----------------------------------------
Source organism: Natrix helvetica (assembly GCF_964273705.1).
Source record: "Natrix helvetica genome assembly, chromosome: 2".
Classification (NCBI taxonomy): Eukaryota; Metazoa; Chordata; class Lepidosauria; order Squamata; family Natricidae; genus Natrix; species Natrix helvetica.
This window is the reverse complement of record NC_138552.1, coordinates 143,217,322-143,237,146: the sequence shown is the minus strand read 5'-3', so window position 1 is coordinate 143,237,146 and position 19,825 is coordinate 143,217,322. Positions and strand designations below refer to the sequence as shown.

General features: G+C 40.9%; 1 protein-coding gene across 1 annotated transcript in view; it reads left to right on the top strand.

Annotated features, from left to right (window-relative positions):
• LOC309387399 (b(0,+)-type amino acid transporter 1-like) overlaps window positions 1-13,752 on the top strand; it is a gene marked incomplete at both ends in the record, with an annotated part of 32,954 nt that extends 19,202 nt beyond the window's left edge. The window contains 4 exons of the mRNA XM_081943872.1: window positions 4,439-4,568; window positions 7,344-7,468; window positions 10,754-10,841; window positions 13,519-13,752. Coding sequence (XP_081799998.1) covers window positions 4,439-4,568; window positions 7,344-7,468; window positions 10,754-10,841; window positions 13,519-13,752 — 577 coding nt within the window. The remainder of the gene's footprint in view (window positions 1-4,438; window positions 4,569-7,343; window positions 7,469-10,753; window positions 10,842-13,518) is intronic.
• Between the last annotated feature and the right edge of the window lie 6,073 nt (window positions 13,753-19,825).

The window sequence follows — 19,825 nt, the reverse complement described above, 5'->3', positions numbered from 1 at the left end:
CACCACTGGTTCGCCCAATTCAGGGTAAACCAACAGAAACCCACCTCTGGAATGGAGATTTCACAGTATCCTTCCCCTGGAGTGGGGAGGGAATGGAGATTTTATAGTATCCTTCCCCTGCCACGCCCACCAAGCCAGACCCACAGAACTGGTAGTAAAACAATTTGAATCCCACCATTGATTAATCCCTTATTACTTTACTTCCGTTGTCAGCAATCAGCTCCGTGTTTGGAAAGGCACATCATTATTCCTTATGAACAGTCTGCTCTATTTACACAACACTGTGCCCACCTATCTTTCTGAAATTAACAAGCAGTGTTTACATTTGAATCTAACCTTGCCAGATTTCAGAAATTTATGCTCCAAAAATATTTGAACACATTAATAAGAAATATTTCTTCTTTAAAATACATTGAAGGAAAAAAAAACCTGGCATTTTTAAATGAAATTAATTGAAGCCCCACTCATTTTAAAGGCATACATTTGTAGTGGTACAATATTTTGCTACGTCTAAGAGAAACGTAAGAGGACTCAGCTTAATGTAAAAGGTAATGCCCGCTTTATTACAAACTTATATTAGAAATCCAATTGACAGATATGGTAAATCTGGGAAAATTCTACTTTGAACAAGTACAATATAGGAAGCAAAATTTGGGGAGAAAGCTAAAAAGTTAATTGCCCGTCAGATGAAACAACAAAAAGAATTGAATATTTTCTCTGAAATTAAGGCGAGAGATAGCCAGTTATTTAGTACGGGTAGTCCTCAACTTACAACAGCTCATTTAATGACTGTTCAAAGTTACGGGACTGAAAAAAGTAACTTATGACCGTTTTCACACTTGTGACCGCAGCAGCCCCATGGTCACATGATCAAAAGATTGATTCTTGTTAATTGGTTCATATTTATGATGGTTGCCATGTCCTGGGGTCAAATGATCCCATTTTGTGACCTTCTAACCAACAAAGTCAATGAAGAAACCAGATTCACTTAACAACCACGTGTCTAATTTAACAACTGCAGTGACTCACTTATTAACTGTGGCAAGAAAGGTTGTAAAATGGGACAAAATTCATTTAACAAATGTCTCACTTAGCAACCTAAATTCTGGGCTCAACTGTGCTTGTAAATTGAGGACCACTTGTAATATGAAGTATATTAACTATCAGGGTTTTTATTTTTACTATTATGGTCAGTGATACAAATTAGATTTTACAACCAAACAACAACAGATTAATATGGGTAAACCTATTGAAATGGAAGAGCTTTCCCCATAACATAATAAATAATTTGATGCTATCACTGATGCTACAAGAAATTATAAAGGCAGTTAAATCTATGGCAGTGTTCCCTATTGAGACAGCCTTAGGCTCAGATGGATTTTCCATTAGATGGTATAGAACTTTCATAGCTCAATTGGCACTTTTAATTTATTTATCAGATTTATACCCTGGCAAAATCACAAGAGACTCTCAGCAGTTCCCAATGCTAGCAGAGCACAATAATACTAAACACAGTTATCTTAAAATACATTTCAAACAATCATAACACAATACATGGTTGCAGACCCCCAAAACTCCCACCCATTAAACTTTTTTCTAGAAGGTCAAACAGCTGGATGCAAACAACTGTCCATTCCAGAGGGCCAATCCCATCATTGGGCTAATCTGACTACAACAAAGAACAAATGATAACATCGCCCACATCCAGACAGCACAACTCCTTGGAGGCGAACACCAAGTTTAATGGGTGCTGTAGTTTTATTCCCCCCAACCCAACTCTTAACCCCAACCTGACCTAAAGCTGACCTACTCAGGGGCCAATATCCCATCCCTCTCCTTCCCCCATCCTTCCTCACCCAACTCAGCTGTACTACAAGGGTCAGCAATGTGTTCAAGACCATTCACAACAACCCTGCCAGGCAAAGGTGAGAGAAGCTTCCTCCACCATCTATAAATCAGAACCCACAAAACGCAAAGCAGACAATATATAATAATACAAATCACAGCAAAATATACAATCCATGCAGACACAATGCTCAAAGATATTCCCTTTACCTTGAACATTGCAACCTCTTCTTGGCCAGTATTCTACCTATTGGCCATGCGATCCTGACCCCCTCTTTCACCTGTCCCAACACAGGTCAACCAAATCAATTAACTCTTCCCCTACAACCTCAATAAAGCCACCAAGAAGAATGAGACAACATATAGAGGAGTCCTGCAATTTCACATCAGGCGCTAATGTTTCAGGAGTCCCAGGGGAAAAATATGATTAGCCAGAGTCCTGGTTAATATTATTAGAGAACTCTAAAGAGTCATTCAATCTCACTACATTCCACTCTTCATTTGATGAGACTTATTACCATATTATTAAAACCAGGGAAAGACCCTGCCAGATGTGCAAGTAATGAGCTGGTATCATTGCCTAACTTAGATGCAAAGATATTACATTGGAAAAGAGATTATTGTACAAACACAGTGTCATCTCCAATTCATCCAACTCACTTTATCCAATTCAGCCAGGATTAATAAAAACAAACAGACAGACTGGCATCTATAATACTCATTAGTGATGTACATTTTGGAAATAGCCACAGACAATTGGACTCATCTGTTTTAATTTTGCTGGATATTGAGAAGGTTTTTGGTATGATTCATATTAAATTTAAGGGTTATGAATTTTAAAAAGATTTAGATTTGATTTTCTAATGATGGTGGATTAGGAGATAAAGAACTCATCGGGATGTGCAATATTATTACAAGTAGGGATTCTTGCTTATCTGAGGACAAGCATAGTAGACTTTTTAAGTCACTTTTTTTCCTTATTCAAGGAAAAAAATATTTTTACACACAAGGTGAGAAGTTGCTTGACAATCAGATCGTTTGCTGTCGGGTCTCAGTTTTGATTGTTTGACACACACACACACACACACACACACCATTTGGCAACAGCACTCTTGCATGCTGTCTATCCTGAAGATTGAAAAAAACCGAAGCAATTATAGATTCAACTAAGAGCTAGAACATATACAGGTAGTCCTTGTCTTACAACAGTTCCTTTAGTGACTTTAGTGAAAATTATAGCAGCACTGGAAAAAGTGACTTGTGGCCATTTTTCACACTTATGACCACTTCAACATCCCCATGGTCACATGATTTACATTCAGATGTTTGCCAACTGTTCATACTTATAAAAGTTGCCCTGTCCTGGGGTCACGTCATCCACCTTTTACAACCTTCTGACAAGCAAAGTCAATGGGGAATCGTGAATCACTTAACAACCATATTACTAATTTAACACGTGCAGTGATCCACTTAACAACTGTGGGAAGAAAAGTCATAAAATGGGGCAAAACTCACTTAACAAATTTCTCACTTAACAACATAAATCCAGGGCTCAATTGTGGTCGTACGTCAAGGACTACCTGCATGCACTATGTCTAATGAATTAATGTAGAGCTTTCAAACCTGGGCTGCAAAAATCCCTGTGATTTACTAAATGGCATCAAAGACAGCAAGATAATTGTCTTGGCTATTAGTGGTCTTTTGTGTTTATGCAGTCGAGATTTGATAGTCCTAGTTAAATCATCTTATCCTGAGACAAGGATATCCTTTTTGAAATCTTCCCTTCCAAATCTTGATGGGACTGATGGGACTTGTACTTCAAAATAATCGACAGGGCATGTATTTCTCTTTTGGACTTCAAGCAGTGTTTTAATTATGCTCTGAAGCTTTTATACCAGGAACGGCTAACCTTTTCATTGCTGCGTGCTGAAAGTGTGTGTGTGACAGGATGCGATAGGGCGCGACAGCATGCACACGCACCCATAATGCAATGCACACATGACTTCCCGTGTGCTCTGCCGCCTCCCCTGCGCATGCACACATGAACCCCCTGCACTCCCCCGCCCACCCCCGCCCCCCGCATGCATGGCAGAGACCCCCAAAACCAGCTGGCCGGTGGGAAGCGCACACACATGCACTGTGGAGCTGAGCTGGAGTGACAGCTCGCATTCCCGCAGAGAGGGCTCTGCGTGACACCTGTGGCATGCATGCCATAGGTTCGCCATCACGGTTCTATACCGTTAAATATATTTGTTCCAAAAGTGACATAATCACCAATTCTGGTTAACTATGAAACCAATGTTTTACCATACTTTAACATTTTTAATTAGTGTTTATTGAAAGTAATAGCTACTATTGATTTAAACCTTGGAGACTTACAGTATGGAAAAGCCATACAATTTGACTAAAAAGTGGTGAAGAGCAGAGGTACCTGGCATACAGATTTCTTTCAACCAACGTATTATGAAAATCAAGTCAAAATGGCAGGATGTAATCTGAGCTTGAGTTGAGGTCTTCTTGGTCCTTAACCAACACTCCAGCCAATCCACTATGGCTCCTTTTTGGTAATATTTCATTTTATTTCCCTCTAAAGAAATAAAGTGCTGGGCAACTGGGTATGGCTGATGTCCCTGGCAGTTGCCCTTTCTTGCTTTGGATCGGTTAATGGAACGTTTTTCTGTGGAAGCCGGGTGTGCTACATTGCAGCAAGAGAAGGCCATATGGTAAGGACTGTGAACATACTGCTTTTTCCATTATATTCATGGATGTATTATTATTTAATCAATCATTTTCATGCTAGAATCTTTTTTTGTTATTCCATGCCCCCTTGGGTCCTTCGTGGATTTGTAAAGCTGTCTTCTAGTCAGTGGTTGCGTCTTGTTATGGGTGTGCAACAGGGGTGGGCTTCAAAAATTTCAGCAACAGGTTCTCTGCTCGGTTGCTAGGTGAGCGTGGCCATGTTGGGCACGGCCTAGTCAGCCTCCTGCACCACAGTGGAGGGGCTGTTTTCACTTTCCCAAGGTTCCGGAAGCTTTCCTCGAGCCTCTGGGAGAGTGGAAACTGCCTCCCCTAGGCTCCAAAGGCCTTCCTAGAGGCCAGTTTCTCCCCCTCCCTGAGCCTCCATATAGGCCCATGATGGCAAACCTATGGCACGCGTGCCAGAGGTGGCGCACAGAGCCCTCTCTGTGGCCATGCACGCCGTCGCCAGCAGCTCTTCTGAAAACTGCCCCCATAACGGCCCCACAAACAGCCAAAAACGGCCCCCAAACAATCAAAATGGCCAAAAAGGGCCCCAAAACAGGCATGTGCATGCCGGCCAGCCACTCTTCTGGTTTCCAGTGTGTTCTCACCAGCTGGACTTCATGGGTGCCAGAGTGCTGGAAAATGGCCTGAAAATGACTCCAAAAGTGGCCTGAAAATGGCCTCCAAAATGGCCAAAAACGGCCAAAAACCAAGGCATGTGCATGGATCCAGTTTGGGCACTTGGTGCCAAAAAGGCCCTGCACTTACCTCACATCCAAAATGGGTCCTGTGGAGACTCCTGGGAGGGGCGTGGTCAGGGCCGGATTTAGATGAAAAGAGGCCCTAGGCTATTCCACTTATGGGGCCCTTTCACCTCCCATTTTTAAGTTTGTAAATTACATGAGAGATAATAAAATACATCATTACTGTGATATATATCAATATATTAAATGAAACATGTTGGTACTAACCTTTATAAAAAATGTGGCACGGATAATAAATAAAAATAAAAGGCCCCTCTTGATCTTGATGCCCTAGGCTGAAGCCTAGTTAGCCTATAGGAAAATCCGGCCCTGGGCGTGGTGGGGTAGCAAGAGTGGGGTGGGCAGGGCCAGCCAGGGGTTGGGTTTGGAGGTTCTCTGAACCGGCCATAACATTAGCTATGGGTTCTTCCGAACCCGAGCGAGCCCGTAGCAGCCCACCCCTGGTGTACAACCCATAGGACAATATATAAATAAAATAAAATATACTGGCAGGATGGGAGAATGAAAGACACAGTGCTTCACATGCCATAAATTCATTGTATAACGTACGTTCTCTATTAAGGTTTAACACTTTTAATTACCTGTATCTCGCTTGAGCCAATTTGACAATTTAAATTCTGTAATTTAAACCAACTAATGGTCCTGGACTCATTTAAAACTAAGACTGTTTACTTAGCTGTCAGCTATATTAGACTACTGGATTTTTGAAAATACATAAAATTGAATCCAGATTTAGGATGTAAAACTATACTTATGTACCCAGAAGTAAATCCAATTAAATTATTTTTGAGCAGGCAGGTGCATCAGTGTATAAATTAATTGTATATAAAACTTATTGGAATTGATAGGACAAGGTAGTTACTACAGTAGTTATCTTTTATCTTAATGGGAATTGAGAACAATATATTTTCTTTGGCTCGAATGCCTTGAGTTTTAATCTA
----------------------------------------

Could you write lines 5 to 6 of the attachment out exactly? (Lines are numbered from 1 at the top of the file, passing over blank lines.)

General features: G+C 40.9%; 1 protein-coding gene across 1 annotated transcript in view; it reads left to right on the top strand.

Annotated features, from left to right (window-relative positions):